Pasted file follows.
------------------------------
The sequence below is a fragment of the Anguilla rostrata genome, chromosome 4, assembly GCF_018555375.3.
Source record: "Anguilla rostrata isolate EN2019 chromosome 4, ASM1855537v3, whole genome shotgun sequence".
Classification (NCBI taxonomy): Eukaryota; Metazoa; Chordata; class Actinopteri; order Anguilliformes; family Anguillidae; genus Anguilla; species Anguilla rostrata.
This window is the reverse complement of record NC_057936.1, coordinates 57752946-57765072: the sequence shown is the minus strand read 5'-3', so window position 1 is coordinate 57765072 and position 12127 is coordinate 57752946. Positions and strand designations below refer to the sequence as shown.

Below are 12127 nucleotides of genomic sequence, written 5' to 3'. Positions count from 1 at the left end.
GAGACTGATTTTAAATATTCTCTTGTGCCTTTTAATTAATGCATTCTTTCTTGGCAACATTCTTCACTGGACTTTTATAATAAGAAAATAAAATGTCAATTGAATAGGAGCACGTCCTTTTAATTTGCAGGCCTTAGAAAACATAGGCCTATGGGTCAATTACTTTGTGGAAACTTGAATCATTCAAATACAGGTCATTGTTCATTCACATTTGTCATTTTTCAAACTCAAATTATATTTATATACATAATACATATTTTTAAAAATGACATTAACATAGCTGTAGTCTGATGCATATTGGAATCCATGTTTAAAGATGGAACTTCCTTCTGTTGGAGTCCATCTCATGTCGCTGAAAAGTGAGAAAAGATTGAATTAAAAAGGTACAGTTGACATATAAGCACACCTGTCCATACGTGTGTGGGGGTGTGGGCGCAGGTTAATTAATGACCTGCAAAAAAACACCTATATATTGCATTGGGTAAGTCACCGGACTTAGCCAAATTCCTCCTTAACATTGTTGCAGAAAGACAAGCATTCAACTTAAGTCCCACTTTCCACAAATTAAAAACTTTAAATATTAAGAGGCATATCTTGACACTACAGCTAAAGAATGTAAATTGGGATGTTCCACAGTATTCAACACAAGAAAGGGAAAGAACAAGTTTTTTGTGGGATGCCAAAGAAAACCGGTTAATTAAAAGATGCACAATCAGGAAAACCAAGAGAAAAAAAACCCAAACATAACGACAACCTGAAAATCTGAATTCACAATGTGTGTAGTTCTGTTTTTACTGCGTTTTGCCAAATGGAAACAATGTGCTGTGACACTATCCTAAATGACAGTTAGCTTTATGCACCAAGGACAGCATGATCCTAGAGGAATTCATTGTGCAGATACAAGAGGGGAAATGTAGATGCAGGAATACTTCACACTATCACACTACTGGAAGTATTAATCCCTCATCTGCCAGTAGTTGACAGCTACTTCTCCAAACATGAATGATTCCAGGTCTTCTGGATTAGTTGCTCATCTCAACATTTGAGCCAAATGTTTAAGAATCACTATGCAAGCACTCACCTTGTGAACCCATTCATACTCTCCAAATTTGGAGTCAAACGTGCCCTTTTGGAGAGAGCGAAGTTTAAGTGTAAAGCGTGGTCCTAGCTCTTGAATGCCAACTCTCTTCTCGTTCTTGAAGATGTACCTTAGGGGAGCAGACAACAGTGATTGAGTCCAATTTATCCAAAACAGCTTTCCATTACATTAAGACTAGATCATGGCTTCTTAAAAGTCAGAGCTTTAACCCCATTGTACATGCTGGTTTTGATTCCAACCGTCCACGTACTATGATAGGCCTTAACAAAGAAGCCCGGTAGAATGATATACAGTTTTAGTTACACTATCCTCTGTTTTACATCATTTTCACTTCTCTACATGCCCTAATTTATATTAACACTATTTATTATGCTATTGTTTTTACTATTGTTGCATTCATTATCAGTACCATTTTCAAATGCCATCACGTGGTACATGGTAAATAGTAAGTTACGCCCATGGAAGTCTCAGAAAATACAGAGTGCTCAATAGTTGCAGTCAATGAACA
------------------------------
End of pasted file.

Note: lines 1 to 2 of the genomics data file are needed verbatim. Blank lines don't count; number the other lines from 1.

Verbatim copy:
The sequence below is a fragment of the Anguilla rostrata genome, chromosome 4, assembly GCF_018555375.3.
Source record: "Anguilla rostrata isolate EN2019 chromosome 4, ASM1855537v3, whole genome shotgun sequence".